“I’d played in a good school team, a good youth team and then we won the reserve league at Leeds. There were successes, but when you come from under-age football into the first team you realise you are fighting for different things.”
Maybury realised as much as he moved into a first team containing household names such as Gary McAllister, Tony Dorigo, Gary Speed, Alf-Inge Haaland, Lee Bowyer, Jimmy-Floyd Hasselbaink and Nigel Martyn.
And it is the standards set back then which Maybury has attempted to instil in today’s youngsters at Easter Road as he’s lent a helping hand to head of academy coaching James McDonaugh and his staff. He said: “I’ve had the opportunity to do some coaching to see if that’s for me.
“James has been brilliant for me and I’ve enjoyed that group. The youngsters who have come into the first team have been a breath of fresh air – they’ve given us an energy, they play without fear and their ability is right up there.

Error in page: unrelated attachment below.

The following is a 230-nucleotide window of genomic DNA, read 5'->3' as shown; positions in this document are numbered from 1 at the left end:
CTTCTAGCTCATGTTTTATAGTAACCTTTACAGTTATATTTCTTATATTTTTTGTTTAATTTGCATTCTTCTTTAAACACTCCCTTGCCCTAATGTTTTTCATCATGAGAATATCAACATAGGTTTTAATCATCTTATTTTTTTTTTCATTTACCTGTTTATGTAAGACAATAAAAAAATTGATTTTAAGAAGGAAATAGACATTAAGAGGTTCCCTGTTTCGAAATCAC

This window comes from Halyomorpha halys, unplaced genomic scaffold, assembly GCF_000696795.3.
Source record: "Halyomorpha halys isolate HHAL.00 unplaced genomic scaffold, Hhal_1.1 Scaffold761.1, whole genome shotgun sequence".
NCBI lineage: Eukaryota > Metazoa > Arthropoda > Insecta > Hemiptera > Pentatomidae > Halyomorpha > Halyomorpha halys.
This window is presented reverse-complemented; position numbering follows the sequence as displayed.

“They’ve come into difficult situations, Danny and Alex having such an influence on the semi-final against Falkirk, Jordon making his debut at Tynecastle and doing so well.
“At Leeds I had top class coaches in Paul Hart and Eddie Gray who also helped you grow up and, like the guys in the first team, looking after someone who had just moved away from home. They gave you a really good groundings, set standards that I still hold today and try to instil in the young lads.”
After five years at Leeds and spells on loan at Reading and Crewe, Maybury made a £100,000 move to Hearts where, although he enjoyed European football, cup success was to elude him as it did at Leicester City, Aberdeen – where he also paraded on the European stage – Colchester United and St Johnstone.